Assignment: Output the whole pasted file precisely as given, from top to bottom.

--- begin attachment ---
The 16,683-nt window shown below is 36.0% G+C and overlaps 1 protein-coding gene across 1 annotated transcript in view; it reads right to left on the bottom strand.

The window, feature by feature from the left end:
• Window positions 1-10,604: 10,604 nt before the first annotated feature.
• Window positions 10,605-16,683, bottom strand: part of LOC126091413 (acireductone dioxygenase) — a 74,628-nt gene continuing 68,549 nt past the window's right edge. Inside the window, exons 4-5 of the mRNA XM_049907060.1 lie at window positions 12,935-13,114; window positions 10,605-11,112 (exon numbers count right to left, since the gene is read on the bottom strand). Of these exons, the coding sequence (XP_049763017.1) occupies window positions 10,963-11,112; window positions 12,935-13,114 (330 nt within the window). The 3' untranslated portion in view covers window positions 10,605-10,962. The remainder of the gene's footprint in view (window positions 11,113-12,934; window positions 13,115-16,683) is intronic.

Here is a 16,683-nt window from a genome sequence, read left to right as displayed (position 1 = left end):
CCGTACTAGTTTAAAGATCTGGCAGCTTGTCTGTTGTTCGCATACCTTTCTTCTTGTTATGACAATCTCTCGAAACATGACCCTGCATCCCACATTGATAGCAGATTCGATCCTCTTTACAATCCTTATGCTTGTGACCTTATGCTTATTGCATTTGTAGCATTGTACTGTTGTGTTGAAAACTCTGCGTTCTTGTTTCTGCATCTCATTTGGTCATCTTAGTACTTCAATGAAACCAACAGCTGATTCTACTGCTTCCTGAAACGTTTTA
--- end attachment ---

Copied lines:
The 16,683-nt window shown below is 36.0% G+C and overlaps 1 protein-coding gene across 1 annotated transcript in view; it reads right to left on the bottom strand.

The window, feature by feature from the left end:
• Window positions 1-10,604: 10,604 nt before the first annotated feature.
• Window positions 10,605-16,683, bottom strand: part of LOC126091413 (acireductone dioxygenase) — a 74,628-nt gene continuing 68,549 nt past the window's right edge. Inside the window, exons 4-5 of the mRNA XM_049907060.1 lie at window positions 12,935-13,114; window positions 10,605-11,112 (exon numbers count right to left, since the gene is read on the bottom strand). Of these exons, the coding sequence (XP_049763017.1) occupies window positions 10,963-11,112; window positions 12,935-13,114 (330 nt within the window). The 3' untranslated portion in view covers window positions 10,605-10,962. The remainder of the gene's footprint in view (window positions 11,113-12,934; window positions 13,115-16,683) is intronic.

Here is a 16,683-nt window from a genome sequence, read left to right as displayed (position 1 = left end):
CCGTACTAGTTTAAAGATCTGGCAGCTTGTCTGTTGTTCGCATACCTTTCTTCTTGTTATGACAATCTCTCGAAACATGACCCTGCATCCCACATTGATAGCAGATTCGATCCTCTTTACAATCCTTATGCTTGTGACCTTATGCTTATTGCATTTGTAGCATTGTACTGTTGTGTTGAAAACTCTGCGTTCTTGTTTCTGCATCTCATTTGGTCATCTTAGTACTTCAATGAAACCAACAGCTGATTCTACTGCTTCCTGAAACGTTTTA